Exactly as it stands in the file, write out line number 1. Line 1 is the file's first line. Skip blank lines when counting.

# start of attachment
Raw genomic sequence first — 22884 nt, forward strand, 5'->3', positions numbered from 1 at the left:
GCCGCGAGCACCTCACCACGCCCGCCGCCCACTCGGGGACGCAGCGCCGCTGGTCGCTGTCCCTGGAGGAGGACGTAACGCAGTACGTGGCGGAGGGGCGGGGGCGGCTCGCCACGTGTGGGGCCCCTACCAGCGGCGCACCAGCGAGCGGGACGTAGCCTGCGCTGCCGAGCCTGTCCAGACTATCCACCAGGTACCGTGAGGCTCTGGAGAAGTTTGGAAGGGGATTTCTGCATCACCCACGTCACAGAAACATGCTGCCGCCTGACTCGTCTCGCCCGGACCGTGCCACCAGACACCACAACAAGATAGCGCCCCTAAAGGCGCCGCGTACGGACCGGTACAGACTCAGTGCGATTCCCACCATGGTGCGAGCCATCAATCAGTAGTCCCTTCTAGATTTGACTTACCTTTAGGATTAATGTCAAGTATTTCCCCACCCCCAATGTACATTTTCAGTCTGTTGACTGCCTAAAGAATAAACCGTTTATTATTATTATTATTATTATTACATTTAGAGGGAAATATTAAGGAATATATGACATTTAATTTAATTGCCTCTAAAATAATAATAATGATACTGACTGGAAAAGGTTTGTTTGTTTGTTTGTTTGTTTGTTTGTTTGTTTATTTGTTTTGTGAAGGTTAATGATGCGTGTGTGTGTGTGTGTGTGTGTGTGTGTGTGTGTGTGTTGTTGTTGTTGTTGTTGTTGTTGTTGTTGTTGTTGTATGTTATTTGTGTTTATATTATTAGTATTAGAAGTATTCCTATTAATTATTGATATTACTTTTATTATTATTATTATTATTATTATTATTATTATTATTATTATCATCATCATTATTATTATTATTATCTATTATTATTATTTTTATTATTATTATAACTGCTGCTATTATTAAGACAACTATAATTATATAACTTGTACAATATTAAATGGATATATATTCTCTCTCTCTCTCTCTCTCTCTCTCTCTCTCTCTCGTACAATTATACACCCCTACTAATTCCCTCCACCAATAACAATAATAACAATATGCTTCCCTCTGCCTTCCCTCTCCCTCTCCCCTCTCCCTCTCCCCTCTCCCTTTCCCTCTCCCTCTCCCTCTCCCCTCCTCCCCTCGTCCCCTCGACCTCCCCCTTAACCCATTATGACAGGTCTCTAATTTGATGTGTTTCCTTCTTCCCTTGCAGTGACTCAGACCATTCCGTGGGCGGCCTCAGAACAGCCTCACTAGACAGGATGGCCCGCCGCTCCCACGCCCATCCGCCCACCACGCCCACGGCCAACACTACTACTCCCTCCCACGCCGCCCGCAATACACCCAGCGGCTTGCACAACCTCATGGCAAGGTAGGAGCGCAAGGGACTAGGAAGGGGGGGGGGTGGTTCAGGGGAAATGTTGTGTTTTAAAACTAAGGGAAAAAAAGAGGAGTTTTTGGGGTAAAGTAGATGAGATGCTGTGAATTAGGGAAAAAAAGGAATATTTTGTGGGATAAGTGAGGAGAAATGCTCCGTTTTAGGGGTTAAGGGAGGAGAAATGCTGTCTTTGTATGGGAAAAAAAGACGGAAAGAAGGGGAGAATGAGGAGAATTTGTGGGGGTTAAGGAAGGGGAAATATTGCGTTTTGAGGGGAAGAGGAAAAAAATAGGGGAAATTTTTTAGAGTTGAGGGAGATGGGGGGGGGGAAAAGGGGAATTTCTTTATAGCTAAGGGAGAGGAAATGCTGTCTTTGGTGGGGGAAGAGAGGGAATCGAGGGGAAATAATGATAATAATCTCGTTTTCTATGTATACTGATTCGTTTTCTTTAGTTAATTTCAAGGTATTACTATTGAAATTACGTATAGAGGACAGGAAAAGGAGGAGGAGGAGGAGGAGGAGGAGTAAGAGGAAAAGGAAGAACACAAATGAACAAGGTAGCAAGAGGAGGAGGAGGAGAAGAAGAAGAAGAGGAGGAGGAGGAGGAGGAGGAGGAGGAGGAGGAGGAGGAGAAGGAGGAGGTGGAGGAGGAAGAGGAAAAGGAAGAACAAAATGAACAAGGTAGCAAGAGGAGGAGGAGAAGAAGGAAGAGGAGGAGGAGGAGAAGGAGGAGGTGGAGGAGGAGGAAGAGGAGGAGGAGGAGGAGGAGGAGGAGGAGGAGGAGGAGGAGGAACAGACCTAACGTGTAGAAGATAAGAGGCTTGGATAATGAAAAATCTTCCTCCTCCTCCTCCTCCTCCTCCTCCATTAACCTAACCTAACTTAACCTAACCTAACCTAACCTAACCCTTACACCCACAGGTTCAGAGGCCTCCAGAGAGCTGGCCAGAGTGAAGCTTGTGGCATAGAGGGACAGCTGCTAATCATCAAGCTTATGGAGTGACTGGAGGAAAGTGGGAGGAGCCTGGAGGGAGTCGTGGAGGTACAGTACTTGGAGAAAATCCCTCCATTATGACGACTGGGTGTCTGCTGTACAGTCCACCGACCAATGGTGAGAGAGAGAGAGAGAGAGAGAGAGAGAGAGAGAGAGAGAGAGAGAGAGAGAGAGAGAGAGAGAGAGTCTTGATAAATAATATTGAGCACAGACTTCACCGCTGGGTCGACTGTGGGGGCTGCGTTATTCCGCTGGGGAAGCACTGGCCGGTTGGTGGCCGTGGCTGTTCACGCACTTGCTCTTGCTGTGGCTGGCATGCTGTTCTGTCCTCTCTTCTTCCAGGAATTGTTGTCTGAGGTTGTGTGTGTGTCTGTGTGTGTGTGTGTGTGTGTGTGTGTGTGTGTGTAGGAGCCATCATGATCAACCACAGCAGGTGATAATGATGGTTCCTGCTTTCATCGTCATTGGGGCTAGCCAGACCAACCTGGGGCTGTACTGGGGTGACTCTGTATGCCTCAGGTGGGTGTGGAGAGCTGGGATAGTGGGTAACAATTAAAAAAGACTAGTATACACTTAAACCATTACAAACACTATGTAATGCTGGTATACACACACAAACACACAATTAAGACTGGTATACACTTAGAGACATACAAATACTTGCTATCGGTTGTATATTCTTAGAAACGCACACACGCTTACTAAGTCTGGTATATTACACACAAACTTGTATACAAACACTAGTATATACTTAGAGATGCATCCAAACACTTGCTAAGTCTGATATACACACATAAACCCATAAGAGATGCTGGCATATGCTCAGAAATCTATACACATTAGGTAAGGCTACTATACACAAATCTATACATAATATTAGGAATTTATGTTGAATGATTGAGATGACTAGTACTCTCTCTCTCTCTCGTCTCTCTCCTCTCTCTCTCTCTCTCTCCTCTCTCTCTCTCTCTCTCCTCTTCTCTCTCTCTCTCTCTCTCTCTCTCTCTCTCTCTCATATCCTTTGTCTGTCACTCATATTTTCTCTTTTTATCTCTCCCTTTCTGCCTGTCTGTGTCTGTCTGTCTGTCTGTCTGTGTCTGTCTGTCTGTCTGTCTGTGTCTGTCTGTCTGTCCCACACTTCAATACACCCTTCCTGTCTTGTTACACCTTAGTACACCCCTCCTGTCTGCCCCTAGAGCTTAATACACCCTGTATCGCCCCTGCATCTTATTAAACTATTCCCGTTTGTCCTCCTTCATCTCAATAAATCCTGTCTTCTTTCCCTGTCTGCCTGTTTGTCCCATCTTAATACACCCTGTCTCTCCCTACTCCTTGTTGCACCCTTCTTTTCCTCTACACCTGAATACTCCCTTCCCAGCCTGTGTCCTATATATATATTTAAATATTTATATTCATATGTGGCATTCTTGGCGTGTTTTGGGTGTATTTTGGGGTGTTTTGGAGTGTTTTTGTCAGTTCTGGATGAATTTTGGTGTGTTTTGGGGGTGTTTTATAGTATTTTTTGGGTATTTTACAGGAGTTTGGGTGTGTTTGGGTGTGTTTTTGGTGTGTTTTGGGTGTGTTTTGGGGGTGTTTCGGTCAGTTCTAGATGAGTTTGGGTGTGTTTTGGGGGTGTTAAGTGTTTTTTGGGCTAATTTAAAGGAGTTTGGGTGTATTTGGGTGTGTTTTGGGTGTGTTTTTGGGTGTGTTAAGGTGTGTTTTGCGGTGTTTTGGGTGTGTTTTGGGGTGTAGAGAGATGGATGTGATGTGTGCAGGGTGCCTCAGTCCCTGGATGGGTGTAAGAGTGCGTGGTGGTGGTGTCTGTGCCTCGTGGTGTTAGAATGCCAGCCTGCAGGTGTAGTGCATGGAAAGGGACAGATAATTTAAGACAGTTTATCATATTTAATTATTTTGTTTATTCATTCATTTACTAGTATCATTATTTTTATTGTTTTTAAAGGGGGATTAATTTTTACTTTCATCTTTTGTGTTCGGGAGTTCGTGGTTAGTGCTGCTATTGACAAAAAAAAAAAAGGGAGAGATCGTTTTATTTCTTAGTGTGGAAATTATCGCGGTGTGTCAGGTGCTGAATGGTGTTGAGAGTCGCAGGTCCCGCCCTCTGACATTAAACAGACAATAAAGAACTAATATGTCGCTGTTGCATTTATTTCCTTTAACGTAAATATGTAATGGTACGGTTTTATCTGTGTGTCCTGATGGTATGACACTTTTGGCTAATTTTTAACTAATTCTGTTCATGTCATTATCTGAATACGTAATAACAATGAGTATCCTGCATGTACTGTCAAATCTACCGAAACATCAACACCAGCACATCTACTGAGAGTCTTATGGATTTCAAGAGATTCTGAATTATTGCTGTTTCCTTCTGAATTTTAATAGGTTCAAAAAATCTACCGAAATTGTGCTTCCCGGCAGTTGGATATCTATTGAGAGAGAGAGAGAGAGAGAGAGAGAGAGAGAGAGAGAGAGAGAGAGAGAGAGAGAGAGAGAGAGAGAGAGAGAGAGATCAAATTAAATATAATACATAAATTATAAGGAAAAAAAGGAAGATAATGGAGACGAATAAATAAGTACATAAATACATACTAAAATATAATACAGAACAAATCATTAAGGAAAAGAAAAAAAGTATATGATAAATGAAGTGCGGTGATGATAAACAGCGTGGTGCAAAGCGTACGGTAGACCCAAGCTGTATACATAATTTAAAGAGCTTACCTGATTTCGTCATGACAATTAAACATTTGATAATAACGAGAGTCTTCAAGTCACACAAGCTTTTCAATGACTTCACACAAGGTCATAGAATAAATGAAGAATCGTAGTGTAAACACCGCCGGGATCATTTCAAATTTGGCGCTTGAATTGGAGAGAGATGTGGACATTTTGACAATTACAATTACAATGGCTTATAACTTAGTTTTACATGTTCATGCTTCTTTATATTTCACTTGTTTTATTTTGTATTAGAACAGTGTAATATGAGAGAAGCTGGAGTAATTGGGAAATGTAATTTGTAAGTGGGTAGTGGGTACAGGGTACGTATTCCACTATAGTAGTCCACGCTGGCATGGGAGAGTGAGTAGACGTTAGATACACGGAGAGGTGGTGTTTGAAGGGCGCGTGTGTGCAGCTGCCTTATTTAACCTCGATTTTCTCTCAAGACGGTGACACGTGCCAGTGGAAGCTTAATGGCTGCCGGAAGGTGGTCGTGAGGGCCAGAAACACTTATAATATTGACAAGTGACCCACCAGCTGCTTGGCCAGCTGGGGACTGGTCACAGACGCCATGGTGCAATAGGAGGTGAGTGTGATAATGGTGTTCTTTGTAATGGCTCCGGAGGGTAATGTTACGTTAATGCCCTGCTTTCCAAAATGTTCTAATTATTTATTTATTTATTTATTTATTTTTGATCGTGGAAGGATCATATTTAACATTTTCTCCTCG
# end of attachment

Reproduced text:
Raw genomic sequence first — 22884 nt, forward strand, 5'->3', positions numbered from 1 at the left: